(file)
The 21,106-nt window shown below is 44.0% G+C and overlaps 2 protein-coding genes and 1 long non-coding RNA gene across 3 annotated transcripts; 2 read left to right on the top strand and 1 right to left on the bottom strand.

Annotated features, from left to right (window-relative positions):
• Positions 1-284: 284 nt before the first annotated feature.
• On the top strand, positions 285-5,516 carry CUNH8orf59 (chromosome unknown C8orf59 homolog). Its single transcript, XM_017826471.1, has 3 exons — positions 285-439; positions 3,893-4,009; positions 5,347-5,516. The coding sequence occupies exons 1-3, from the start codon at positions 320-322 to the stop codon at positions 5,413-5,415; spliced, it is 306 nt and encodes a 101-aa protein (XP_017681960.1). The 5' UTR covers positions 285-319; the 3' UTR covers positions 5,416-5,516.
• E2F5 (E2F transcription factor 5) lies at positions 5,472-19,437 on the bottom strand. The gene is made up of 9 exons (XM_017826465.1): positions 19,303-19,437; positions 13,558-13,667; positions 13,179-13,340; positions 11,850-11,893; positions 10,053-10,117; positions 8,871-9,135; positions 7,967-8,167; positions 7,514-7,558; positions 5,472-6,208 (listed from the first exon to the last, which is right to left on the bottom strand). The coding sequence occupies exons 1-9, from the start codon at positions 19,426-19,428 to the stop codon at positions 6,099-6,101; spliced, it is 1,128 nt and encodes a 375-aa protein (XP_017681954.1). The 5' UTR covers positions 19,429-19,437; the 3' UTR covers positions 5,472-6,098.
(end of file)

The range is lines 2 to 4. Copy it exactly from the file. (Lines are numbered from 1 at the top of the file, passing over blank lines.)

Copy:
Annotated features, from left to right (window-relative positions):
• Positions 1-284: 284 nt before the first annotated feature.
• On the top strand, positions 285-5,516 carry CUNH8orf59 (chromosome unknown C8orf59 homolog). Its single transcript, XM_017826471.1, has 3 exons — positions 285-439; positions 3,893-4,009; positions 5,347-5,516. The coding sequence occupies exons 1-3, from the start codon at positions 320-322 to the stop codon at positions 5,413-5,415; spliced, it is 306 nt and encodes a 101-aa protein (XP_017681960.1). The 5' UTR covers positions 285-319; the 3' UTR covers positions 5,416-5,516.